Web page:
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How Real-Time Freight Operations Are Transforming Logistics

In the past, freight shippers were often obliged to become heavily involved with the spot market to get their freight shipped, especially when existing capacity became strained and could not meet the demand for getting their products shipped. The problem with such reliance on the spot market is twofold: first, it is not completely reliable, and second, it generally strains the budget of any shipper, since pricing is always very high.

In the near future, it appears that real-time freight operations will relieve this issue, and make it possible to acquire affordable shipping which is much more efficient and responsive to customer needs. In short, the transport and logistics industry may be poised to undergo a complete transformation, and these changes are already beginning to be adopted.

Real-time freight operations

The beauty of real-time freight operations is that they will enable shippers to have guaranteed rates, and to book freight loads instantly, all without ever having to send an email or even make a phone call to set it up. Even better, shippers can be confident that pricing on those shipments will be a competitive reflection of the current market rates for shipping, and that service will remain consistent and reliable. If there is a caveat to this terrific-sounding scenario, it’s that widespread adoption of real-time freight operations will only be adopted at a painfully slow rate, as shippers gain confidence in this new way of managing logistics and their supply chains.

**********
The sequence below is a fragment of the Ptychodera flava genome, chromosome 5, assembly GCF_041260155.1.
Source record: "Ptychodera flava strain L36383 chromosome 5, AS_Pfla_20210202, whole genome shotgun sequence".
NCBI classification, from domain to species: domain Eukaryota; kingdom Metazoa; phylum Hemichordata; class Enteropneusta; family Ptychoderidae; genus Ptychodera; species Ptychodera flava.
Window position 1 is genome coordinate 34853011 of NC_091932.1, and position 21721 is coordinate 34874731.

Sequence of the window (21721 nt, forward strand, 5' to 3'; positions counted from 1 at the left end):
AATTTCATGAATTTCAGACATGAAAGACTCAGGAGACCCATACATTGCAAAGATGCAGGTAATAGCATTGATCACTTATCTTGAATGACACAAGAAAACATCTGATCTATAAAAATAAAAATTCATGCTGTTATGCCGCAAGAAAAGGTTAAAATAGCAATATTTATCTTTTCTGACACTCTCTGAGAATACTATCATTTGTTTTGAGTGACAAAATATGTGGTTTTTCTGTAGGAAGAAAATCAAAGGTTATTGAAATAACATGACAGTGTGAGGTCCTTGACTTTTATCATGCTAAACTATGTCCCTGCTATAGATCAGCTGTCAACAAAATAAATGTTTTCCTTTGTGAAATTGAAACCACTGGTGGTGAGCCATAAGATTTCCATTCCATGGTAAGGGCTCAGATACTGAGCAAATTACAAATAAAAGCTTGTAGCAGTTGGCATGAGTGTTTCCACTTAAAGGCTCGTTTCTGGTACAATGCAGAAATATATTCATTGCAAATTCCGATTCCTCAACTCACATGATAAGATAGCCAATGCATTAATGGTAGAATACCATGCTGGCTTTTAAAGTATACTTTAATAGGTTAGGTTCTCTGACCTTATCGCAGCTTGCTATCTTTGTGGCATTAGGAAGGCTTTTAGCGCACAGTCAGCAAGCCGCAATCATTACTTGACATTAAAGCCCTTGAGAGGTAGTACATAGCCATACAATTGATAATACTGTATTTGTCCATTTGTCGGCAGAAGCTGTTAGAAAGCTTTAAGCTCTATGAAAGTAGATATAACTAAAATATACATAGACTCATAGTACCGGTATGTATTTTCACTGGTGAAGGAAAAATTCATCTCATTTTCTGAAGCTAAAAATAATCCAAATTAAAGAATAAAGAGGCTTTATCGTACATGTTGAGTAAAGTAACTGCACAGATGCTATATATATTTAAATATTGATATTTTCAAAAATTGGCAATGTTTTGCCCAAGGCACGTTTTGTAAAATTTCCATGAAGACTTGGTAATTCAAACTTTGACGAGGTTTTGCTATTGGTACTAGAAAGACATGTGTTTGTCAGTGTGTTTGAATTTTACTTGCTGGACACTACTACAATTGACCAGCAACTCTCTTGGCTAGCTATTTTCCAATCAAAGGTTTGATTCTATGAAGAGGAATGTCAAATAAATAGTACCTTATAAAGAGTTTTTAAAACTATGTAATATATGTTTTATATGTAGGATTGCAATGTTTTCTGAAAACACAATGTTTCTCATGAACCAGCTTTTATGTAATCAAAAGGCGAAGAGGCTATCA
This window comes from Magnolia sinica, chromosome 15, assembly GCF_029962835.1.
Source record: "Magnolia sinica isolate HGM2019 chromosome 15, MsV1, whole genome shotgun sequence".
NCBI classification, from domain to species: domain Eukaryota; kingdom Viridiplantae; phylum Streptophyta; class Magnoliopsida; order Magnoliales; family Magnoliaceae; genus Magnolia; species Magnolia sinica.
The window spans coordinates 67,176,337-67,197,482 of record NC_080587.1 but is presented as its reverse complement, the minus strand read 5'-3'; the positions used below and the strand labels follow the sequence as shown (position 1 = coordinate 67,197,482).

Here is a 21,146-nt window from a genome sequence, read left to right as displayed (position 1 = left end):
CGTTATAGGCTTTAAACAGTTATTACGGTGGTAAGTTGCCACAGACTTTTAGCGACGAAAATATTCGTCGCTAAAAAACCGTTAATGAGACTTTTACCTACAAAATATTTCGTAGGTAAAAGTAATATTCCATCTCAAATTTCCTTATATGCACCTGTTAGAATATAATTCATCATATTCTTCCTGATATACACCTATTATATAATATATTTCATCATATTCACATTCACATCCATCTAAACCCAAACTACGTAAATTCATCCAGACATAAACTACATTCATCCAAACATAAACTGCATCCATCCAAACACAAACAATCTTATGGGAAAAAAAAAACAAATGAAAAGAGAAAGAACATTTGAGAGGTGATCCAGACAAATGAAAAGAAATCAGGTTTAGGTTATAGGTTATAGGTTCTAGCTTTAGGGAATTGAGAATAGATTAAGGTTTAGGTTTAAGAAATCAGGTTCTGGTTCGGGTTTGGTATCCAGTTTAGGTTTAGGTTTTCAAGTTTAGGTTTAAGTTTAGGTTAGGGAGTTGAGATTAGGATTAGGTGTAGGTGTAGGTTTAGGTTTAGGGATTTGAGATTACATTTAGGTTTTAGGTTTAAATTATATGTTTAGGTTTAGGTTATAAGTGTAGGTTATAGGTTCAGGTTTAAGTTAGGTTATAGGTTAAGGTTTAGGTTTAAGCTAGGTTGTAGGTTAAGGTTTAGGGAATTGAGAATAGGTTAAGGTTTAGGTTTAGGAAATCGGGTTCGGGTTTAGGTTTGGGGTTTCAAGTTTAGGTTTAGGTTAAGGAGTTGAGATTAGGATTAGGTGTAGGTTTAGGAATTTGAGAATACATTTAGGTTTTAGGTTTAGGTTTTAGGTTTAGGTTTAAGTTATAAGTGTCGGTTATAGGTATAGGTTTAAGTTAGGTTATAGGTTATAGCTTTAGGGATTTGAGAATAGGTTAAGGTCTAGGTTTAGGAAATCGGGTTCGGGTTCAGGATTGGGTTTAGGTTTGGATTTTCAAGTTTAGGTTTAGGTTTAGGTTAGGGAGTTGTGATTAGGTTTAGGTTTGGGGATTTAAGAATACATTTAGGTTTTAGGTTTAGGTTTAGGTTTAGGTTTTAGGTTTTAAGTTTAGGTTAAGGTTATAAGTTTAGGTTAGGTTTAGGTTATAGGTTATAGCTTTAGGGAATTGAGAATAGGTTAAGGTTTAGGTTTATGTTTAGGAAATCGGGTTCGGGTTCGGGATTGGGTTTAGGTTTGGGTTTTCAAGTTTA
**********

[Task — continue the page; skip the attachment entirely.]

The old way vs. the new way

Requests For Proposals (RFP’s) have traditionally been based on forecasts for the following year for shipping volumes, lanes, and rates. The problem with this has always been that the forecasts have been made by scheduling and planning tools that are entirely separate from the bidding process. This has caused a huge element of uncertainty to be built right into the process, and that uncertainty is generally reflected in the bidding done by carriers, who can’t guarantee that capacity will be available for shipping when the time to move a load actually comes. In the past, this has resulted in inaccurate rates, as well as the possibility that a carrier might have to abandon a contracted bid for lack of capacity. Needless to say, this kind of scenario can wreak havoc on a shipper, who suddenly has the rug pulled right out from under her.